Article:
Distributed generation in future distribution systems: Dynamic aspects
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- Institutt for elkraftteknikk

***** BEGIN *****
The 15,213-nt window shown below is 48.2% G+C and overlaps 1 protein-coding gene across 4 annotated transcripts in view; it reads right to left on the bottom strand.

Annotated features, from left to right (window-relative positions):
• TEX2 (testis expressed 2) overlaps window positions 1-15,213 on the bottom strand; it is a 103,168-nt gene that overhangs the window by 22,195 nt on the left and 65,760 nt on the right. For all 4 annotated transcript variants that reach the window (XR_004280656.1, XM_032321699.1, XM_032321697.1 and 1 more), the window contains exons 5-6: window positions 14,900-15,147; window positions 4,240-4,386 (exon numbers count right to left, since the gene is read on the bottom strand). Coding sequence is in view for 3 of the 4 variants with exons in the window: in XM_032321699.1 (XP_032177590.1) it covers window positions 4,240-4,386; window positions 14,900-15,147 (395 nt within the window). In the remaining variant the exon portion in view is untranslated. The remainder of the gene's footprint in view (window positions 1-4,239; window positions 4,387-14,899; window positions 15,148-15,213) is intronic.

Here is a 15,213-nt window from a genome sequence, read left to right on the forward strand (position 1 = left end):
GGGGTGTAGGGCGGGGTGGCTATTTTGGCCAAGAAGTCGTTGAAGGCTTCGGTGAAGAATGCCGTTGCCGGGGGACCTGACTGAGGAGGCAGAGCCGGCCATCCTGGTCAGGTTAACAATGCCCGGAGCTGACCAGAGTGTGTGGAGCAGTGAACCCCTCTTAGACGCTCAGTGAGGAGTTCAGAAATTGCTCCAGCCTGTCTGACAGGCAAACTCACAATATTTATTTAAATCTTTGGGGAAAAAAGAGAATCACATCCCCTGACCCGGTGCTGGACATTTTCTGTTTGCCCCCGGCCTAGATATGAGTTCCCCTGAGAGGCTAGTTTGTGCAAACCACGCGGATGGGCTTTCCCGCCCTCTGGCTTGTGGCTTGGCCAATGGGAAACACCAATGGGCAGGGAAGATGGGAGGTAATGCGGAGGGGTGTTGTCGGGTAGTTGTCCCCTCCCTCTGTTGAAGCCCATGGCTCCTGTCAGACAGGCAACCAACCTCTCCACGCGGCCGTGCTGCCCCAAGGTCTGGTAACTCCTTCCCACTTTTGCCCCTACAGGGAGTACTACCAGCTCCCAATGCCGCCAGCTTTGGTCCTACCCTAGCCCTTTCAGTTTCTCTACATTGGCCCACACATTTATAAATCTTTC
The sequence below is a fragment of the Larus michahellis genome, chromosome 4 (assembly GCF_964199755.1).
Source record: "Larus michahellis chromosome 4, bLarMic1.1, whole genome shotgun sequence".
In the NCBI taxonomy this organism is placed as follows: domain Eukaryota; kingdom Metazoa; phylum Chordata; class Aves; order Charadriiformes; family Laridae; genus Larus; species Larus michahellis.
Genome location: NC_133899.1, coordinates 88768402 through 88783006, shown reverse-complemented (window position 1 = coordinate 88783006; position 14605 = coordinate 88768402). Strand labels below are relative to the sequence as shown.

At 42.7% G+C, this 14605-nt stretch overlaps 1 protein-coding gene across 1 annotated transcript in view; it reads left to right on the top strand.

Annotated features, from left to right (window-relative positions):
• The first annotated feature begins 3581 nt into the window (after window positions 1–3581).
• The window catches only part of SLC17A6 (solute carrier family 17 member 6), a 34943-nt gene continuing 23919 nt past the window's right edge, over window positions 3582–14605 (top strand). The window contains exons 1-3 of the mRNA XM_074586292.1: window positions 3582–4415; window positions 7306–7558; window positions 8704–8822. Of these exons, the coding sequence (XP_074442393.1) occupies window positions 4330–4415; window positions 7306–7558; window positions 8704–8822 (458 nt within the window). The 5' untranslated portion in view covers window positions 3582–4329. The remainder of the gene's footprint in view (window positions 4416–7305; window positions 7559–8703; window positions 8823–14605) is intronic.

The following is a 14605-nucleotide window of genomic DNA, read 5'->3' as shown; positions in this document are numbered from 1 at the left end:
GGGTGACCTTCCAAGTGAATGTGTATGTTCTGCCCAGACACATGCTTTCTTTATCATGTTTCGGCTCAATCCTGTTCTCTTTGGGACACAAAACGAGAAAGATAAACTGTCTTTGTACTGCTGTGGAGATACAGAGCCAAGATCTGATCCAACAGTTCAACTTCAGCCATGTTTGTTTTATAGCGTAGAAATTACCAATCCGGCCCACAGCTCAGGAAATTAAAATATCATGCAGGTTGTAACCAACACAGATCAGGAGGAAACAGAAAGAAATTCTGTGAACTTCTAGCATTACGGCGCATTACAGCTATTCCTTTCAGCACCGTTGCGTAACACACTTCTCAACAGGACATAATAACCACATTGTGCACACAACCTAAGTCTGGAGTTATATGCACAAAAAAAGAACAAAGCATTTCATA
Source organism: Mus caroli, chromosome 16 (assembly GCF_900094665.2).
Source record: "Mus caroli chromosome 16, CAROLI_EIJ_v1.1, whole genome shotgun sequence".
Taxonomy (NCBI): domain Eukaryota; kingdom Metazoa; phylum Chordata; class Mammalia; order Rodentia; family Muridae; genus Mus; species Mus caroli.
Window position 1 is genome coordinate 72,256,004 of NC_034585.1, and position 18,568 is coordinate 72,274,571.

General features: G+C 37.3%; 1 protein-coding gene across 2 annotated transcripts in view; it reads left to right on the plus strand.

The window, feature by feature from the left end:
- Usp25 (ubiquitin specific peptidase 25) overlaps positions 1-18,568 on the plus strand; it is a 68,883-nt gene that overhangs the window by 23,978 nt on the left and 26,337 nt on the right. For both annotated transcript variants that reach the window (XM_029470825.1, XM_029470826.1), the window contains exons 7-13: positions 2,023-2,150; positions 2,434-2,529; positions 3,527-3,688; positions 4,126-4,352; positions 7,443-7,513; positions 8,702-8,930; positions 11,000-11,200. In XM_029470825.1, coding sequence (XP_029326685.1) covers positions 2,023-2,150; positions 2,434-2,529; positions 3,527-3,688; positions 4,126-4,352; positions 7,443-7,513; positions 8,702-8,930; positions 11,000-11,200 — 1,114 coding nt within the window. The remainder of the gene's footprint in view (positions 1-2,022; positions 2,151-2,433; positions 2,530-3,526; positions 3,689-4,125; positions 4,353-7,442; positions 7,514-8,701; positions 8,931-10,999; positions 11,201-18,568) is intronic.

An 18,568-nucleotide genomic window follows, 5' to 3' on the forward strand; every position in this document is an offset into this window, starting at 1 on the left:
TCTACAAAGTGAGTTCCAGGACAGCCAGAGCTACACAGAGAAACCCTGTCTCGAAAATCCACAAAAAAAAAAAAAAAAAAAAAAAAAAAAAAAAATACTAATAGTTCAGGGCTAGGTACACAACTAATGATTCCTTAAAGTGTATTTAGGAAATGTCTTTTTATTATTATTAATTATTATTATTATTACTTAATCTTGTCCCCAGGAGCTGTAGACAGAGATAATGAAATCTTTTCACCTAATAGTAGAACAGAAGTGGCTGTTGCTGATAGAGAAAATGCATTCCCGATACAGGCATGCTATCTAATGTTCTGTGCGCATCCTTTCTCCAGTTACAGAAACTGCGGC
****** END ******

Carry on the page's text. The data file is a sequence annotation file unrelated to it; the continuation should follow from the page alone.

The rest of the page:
The objective of this thesis work was to study the stability of a distribution network with several distributed generators (DGs) considering different types of regulators in the DGs and loading conditions. The distribution network under study, Øie Kvinesdal, is a 57 km long radial feeder. It contains 8 distributed generators; seven synchronous and one induction generator. The largest generator has 10.3 MW rated power and the lowest has 0.25 MW rated power. The first and last generators are located 7.3 km and 45 km away from the 106/22 kV transformer respectively. Four of the synchronous generators are located on the same side branch.Four cases were studied with three different total active power production levels, two medium and one maximum production levels, and two different network loading conditions, high and low load.In each case, five different types of disturbances were created to analyse the dynamic response of the distribution network. The disturbances are synchronous generator disconnection, change in load, change in system voltage, short circuit fault, and disconnection of the 22 kV feeder from the HV network. Five different scenarios of synchronous generator disconnections were studied; disconnecting the largest four one by one and disconnecting the smallest three at the same time. Two different scenarios of load changes were studied. The first one is a step change in load either from high load to low load or from low load to high load depending on the initial loading condition of the network. The second type of change in load is disconnection of loads in one area which account to 66% of the total loads in the system. Change in system voltage was created by a 2.5 % step up on the swing bus voltage. The pre-disturbance linear analysis result showed that controllers connected to the smallest generators have strong relations with the least damped eigenvalues. The case with maximum generation and low loading had very low damped oscillations; as low as 6% damping ratios. Selecting appropriate regulator gain constants plays vital role in the distribution system s small signal stability. There are some eigenvalues with imaginary part as high as 11 Hz. This is due to the low inertia of the distributed generators.The generators in all cases were able to regain synchronism after disturbances caused by disconnection of synchronous generators, change in load and system voltage. This is because the distribution network is connected to a strong high voltage network. But not all studied scenarios had terminal voltage and power factor within the allowed range in their post-disturbance steady state. Depending on settings of reactive power and over voltage relays, and how quickly a new set point is calculated for the excitation system controllers, a cascade of faults may occur. This could lead to instability. Relays were not included in this study.The critical clearing time for the case with maximum production and low load was the shortest because the distribution network had high voltage and the DGs were operating with their rated capacity in the pre-disturbance steady state. The distribution network was not able to reach new steady state, and be able to operate in island mode after disconnection of the feeder from the HV network with the turbine and governor models used.